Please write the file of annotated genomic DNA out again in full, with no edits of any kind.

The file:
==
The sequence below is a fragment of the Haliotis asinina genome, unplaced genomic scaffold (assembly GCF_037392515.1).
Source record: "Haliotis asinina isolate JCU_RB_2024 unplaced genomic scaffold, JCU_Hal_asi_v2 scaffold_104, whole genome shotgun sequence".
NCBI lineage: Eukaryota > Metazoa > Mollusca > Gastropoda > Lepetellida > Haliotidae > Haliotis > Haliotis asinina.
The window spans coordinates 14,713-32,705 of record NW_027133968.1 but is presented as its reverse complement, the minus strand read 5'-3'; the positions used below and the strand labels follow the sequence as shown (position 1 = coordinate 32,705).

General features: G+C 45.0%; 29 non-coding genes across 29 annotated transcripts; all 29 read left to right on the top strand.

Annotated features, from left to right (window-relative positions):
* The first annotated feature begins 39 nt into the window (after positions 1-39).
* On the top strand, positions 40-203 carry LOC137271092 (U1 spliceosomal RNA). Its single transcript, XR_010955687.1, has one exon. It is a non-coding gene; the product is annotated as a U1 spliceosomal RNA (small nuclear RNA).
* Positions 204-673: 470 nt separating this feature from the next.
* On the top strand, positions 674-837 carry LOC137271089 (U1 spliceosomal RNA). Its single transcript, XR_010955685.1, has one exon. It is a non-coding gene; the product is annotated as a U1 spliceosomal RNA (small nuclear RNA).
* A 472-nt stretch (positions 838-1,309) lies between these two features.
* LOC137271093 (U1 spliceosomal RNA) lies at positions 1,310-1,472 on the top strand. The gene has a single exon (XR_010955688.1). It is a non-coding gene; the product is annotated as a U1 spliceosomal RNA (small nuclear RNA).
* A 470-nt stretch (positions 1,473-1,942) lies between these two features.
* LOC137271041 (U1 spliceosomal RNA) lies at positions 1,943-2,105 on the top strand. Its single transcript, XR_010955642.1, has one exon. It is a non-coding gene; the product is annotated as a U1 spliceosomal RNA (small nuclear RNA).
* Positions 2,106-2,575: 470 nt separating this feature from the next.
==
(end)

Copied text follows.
The sequence below is a fragment of the Haliotis asinina genome, unplaced genomic scaffold (assembly GCF_037392515.1).
Source record: "Haliotis asinina isolate JCU_RB_2024 unplaced genomic scaffold, JCU_Hal_asi_v2 scaffold_104, whole genome shotgun sequence".
NCBI lineage: Eukaryota > Metazoa > Mollusca > Gastropoda > Lepetellida > Haliotidae > Haliotis > Haliotis asinina.
The window spans coordinates 14,713-32,705 of record NW_027133968.1 but is presented as its reverse complement, the minus strand read 5'-3'; the positions used below and the strand labels follow the sequence as shown (position 1 = coordinate 32,705).

General features: G+C 45.0%; 29 non-coding genes across 29 annotated transcripts; all 29 read left to right on the top strand.

Annotated features, from left to right (window-relative positions):
* The first annotated feature begins 39 nt into the window (after positions 1-39).
* On the top strand, positions 40-203 carry LOC137271092 (U1 spliceosomal RNA). Its single transcript, XR_010955687.1, has one exon. It is a non-coding gene; the product is annotated as a U1 spliceosomal RNA (small nuclear RNA).
* Positions 204-673: 470 nt separating this feature from the next.
* On the top strand, positions 674-837 carry LOC137271089 (U1 spliceosomal RNA). Its single transcript, XR_010955685.1, has one exon. It is a non-coding gene; the product is annotated as a U1 spliceosomal RNA (small nuclear RNA).
* A 472-nt stretch (positions 838-1,309) lies between these two features.
* LOC137271093 (U1 spliceosomal RNA) lies at positions 1,310-1,472 on the top strand. The gene has a single exon (XR_010955688.1). It is a non-coding gene; the product is annotated as a U1 spliceosomal RNA (small nuclear RNA).
* A 470-nt stretch (positions 1,473-1,942) lies between these two features.
* LOC137271041 (U1 spliceosomal RNA) lies at positions 1,943-2,105 on the top strand. Its single transcript, XR_010955642.1, has one exon. It is a non-coding gene; the product is annotated as a U1 spliceosomal RNA (small nuclear RNA).
* Positions 2,106-2,575: 470 nt separating this feature from the next.